Don’t look now, but the week is officially halfway over, folks, which means it’s time for Wacky Word Wednesday, a weekly celebration of some of the wackiest and most interesting words from around the world.
As we approach the holiday season, good eats and festive cheer also come with their fair share of jam-packed schedules and family reunions, among which you’re bound to come across the occasional and much-dreaded (dumDUM DUMM!) awkward family dinner.
In a frantic search to help you stave off the holiday awkwardness, we came across the following wacky word: deipnosophist.
The definition from TermWiki.com:
a person who is a master of dinner-table conversation
Like gyros and Plato, this word hails from Greece: deipnon means meal, and sophistai refers to a wise man. From sophistai, we also get the modern-day meaning of the word sophistry, which is the act of using specious, cleverly-stated arguments (sophisms) in an intentionally deceptive manner.
Research shows us that a third-century Greek author by the name of Athenaeus wrote a literary series called Deipnosophists, which is alternately translated into English as The Banquet of the Learned or The Gastronomers. (We totally prefer the second translation, by the way. Sounds like a bunch of space-bound stomachs.) Anthenaeus originally wrote this fictional piece as a fifteen-book series, of which some of the titles include Wine and Water, Enormous Ships, Worthless Philosophers, and Hedonism and Obesity. These books describe the conversations and discussions that ensued among the men who attended banquets held by a man named Laurentuis. (We’re not sure, but we suspect these discussions are the inspiration for the Kennedys and their animated dinner table discussions.)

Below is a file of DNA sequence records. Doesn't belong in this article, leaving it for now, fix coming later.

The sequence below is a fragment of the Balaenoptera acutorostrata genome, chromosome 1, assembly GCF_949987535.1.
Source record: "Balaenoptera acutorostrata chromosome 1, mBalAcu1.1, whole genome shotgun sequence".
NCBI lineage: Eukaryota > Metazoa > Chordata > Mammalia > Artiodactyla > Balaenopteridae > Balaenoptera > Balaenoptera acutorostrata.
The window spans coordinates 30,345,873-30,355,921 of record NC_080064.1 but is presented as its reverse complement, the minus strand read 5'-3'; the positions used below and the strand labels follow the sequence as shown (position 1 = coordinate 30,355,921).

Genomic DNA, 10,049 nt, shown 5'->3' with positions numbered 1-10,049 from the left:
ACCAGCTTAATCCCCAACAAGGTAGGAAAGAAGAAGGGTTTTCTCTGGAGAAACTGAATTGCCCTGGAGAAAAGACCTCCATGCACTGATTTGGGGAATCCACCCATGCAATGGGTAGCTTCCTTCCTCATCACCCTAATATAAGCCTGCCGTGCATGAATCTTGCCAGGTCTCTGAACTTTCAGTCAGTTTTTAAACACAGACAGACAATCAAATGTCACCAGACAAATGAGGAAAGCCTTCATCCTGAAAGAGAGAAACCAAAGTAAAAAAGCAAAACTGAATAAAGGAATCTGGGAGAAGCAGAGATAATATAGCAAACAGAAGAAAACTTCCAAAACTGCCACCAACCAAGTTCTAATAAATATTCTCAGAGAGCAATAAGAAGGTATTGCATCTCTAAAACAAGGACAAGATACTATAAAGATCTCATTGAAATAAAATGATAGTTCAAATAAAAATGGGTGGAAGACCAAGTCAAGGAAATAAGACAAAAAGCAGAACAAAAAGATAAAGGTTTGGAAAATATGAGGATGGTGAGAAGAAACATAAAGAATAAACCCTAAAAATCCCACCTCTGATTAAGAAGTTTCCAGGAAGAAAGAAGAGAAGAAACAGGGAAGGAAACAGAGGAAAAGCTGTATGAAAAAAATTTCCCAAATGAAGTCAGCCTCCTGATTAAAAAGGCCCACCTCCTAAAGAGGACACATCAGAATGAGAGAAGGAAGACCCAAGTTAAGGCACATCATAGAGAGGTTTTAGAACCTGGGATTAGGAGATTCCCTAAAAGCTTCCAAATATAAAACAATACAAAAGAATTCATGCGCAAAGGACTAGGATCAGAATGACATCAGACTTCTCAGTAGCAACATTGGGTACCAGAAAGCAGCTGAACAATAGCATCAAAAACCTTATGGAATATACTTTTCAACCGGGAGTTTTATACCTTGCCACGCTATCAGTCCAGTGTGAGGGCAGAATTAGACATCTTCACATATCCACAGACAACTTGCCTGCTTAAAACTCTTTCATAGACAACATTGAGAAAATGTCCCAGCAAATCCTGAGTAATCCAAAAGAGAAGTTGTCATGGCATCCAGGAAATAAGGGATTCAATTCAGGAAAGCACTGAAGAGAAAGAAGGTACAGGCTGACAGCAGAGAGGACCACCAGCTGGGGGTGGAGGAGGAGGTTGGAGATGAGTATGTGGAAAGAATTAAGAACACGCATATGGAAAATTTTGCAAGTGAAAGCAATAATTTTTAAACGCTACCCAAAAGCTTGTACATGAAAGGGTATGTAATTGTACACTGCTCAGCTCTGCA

This word also brings us back to that moment in time everybody can relate to: sitting around the dining table, palpably awkward, with nothing to be heard except for the clanking of silverware against plates and bowls and the grandfather clock ticking away forebodingly in the background. It’s moments like these when any conversation starter will do, even those (or especially those) of trickery and deceit.
So to help you out during any upcoming holiday events, whether it’s Thanksgiving, Hanukkah, or Peanut Butter Lover’s Month (admittedly, it’s difficult for deipnosophists to show off their mad conversational skills when their tongues are stuck to the roofs of their mouths), here are some “dinner-friendly” pieces of advice to keep in mind:
- Leave your cell phone on vibrate.
- Don’t talk with your mouth full!
- Always remember: just smile and nod.
- And of course, avoid talking about religion, money, and politics.
Anything else goes!
And remember, when worse comes to worst, there’s always the topic of Enormous Ships to fall back on! Eh, eh?
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